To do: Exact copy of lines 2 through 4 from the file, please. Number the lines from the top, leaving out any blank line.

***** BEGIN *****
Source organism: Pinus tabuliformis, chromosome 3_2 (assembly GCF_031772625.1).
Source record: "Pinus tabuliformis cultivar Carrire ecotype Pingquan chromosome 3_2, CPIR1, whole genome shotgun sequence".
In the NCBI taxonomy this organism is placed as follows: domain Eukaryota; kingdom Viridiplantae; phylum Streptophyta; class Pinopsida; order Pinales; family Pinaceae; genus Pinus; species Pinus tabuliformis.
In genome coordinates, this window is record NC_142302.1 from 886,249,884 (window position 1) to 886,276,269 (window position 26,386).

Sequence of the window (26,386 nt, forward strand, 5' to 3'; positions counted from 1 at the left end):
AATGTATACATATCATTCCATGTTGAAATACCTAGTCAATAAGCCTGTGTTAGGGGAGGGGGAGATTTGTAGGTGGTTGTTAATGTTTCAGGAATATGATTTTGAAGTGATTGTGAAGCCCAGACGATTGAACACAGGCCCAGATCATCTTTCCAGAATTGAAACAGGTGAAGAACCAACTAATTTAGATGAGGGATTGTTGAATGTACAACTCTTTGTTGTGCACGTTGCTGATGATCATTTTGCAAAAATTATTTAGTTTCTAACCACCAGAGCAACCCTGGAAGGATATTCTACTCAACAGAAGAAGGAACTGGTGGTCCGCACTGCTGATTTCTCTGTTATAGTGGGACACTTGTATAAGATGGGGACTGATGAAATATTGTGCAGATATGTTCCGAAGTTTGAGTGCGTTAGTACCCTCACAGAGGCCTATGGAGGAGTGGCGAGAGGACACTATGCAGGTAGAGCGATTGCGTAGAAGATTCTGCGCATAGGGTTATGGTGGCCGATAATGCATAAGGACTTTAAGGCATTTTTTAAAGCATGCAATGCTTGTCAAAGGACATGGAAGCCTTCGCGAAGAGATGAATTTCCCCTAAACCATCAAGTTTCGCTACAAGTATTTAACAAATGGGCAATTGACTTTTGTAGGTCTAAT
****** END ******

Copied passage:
Source record: "Pinus tabuliformis cultivar Carrire ecotype Pingquan chromosome 3_2, CPIR1, whole genome shotgun sequence".
In the NCBI taxonomy this organism is placed as follows: domain Eukaryota; kingdom Viridiplantae; phylum Streptophyta; class Pinopsida; order Pinales; family Pinaceae; genus Pinus; species Pinus tabuliformis.
In genome coordinates, this window is record NC_142302.1 from 886,249,884 (window position 1) to 886,276,269 (window position 26,386).